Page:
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Families will be held ‘hostage’ by ‘crude’ birth injury scheme

Claimant lawyers critical of ‘factory-style’ rapid resolution and redress process

25 May 2017

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A ‘crude’ redress scheme for medical negligence claims will hold families ‘hostage’ and ‘railroad’ them out of pursuing compensation for the long-term care of injured and brain-damaged babies, lawyers have warned.

Criticism of the government’s plans come from claimant lawyers responding to the Department of Health’s consultation, which closes tomorrow (26 May), on a voluntary ‘rapid resolution and redress scheme’ that aims to compensate babies injured during childbirth following failures in care.

Launching his ‘Safer Maternity Care’ action plan last year, the secretary of state for health, Jeremy Hunt MP, said transparency would be improved by ending the ‘blame culture’ within the health service. Lawyers have reacted with scepticism to the proposals.

‘While we support promises of early investigations, apologies, and shared learning in the scheme, the approach to damages is crude when compared to the proper assessment of a child’s needs which comes with litigation,’ said Brett Dixon, president of the Association of Personal Injury Lawyers.

Under government plans, the RRR scheme will pay 90 per cent of an average court settlement, which, Dixon argued, ‘would be far away from the correct level of compensation for most families’.

‘Parents will be expected to attend initial meetings about their baby’s injuries without any independent advice or support. If they change their minds later and opt to pursue compensation through the courts, rehabilitation and therapies already in place will be withdrawn,’ explained Dixon.

‘The scheme will apply a factory-style process to dealing with injured children, putting their futures on a metaphorical conveyor belt. And once parents have bought into the scheme they will be held hostage by the terms.’

Also responding to the consultation, Hodge Jones & Allen emphasised that the scheme must be independently administered and families allowed access to independent legal advice.

The firm said that while the aims of the scheme are commendable, ‘the proposals as drafted do not contain sufficient detail or reasoning for us to be confident that scheme in its current format will achieve its goals’.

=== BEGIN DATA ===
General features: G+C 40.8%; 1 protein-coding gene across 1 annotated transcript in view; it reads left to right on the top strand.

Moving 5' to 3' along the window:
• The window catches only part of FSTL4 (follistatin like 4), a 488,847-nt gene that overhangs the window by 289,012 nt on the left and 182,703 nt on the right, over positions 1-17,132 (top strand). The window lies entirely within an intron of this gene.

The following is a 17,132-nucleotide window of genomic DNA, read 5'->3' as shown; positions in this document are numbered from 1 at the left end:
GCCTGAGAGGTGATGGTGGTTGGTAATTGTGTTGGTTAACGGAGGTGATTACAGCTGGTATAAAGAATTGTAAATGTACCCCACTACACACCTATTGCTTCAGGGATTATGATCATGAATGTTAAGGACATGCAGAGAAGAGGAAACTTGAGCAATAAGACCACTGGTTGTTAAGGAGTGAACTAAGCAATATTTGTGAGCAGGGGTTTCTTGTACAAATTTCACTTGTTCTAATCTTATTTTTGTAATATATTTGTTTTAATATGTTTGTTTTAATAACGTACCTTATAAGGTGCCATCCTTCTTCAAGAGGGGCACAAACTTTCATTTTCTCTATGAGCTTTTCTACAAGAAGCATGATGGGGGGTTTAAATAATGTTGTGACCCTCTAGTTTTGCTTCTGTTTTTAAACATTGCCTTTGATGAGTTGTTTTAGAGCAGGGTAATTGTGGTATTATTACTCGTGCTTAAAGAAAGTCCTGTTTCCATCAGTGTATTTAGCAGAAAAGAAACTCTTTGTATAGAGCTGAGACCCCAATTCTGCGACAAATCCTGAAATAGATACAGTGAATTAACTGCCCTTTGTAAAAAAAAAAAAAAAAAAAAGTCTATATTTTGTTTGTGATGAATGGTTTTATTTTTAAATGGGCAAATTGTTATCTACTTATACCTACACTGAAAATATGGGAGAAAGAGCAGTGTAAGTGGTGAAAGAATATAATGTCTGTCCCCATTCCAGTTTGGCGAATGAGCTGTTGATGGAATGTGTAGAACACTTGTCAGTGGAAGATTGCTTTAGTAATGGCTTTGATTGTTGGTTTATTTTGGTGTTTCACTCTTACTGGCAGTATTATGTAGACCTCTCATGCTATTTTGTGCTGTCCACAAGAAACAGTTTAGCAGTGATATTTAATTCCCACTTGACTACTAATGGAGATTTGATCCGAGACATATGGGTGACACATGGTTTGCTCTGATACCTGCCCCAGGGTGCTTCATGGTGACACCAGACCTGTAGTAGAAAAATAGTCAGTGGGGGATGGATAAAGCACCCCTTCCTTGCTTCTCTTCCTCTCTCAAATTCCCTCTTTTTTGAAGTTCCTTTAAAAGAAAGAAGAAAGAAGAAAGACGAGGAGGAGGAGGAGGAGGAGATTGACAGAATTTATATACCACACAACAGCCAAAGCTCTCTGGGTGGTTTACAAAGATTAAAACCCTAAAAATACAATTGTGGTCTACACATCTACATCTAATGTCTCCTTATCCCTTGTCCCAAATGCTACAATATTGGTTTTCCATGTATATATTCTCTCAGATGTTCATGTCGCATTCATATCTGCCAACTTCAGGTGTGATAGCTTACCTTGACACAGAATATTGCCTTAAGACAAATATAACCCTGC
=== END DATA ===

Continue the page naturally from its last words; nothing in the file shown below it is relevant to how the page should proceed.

HJA’s response outlined concerns that insufficient independence and oversight were built into the scheme and that it would be ‘completely inappropriate’ to press ahead with the government’s assertion that NHS Resolution (formerly the NHS Litigation Authority) should administer it.

‘In the event that the family came out of the scheme, and decided to litigate, the NHSLA would be on the other side, which would present a conflict of interest. There also needs to be a mechanism by which families can appeal the decision made within the scheme.’

Further, in addition to a case manager being appointed to work with the family, HJA suggested that the Court of Protection have a role in managing the funds as a safeguard.

The firm added that the scheme has the potential to cost the DoH more in the long term, as those with stronger claims will continue to litigate to recover 100 per cent compensation.

‘There will be increased costs from providing compensation greater than the universal state offer to an increased number of people, and savings from fees on reduced litigation are likely to be eclipsed by the cost of administering the scheme.’

Agata Usewicz, head of medical negligence at HJA, said: ‘We support any initiative that makes it easier for families to receive the support and compensation they need, and there are positive features in what the DoH has proposed.

‘However, it requires a lot more thought if it is to deliver its laudable aims, never forgetting that there must be no erosion of access to justice for these families. Independent legal advice should be available to the families from the outset and throughout the process.

‘It is vital that any scheme is first piloted, and a full impact assessment undertaken, to assess the impact of any reduction in harm, and the extent of any costs savings.’

John van der Luit-Drummond is deputy editor of Solicitors Journal

john.vanderluit@solicitorsjournal.co.uk | @JvdLD

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